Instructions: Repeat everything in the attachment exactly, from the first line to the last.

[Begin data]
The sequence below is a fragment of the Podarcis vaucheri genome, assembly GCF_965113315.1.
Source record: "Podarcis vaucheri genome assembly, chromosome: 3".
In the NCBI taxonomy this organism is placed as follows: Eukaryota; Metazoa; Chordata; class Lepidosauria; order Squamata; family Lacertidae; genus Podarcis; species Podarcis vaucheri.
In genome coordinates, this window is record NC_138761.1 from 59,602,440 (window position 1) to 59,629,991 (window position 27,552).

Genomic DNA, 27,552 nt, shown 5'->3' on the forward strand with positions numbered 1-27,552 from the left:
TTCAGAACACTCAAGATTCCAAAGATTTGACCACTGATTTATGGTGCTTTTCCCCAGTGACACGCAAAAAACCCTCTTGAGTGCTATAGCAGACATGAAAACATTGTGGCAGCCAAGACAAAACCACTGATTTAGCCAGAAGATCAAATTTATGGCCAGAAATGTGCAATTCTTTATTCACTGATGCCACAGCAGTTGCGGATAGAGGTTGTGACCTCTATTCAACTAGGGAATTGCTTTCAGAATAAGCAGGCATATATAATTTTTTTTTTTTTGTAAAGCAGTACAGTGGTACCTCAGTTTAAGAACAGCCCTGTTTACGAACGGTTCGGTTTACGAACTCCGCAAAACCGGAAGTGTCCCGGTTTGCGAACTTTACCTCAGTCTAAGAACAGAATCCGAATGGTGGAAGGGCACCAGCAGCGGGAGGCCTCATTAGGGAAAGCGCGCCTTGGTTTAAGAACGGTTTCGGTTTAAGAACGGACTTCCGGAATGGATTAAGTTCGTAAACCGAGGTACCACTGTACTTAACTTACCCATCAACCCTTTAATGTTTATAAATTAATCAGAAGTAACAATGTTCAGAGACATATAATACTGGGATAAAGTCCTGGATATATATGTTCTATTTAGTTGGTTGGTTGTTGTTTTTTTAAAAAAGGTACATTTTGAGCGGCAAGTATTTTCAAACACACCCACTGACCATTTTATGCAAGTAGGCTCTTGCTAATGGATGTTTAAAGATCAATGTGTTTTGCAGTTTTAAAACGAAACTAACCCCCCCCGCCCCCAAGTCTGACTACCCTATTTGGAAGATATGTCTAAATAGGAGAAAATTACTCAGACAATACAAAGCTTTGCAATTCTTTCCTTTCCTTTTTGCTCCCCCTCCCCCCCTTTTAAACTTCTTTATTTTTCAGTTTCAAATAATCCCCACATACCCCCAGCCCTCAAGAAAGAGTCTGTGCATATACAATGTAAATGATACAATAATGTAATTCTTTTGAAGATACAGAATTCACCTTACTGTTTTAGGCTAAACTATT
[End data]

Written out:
The sequence below is a fragment of the Podarcis vaucheri genome, assembly GCF_965113315.1.
Source record: "Podarcis vaucheri genome assembly, chromosome: 3".
In the NCBI taxonomy this organism is placed as follows: Eukaryota; Metazoa; Chordata; class Lepidosauria; order Squamata; family Lacertidae; genus Podarcis; species Podarcis vaucheri.
In genome coordinates, this window is record NC_138761.1 from 59,602,440 (window position 1) to 59,629,991 (window position 27,552).

Genomic DNA, 27,552 nt, shown 5'->3' on the forward strand with positions numbered 1-27,552 from the left:
TTCAGAACACTCAAGATTCCAAAGATTTGACCACTGATTTATGGTGCTTTTCCCCAGTGACACGCAAAAAACCCTCTTGAGTGCTATAGCAGACATGAAAACATTGTGGCAGCCAAGACAAAACCACTGATTTAGCCAGAAGATCAAATTTATGGCCAGAAATGTGCAATTCTTTATTCACTGATGCCACAGCAGTTGCGGATAGAGGTTGTGACCTCTATTCAACTAGGGAATTGCTTTCAGAATAAGCAGGCATATATAATTTTTTTTTTTTTGTAAAGCAGTACAGTGGTACCTCAGTTTAAGAACAGCCCTGTTTACGAACGGTTCGGTTTACGAACTCCGCAAAACCGGAAGTGTCCCGGTTTGCGAACTTTACCTCAGTCTAAGAACAGAATCCGAATGGTGGAAGGGCACCAGCAGCGGGAGGCCTCATTAGGGAAAGCGCGCCTTGGTTTAAGAACGGTTTCGGTTTAAGAACGGACTTCCGGAATGGATTAAGTTCGTAAACCGAGGTACCACTGTACTTAACTTACCCATCAACCCTTTAATGTTTATAAATTAATCAGAAGTAACAATGTTCAGAGACATATAATACTGGGATAAAGTCCTGGATATATATGTTCTATTTAGTTGGTTGGTTGTTGTTTTTTTAAAAAAGGTACATTTTGAGCGGCAAGTATTTTCAAACACACCCACTGACCATTTTATGCAAGTAGGCTCTTGCTAATGGATGTTTAAAGATCAATGTGTTTTGCAGTTTTAAAACGAAACTAACCCCCCCCGCCCCCAAGTCTGACTACCCTATTTGGAAGATATGTCTAAATAGGAGAAAATTACTCAGACAATACAAAGCTTTGCAATTCTTTCCTTTCCTTTTTGCTCCCCCTCCCCCCCTTTTAAACTTCTTTATTTTTCAGTTTCAAATAATCCCCACATACCCCCAGCCCTCAAGAAAGAGTCTGTGCATATACAATGTAAATGATACAATAATGTAATTCTTTTGAAGATACAGAATTCACCTTACTGTTTTAGGCTAAACTATT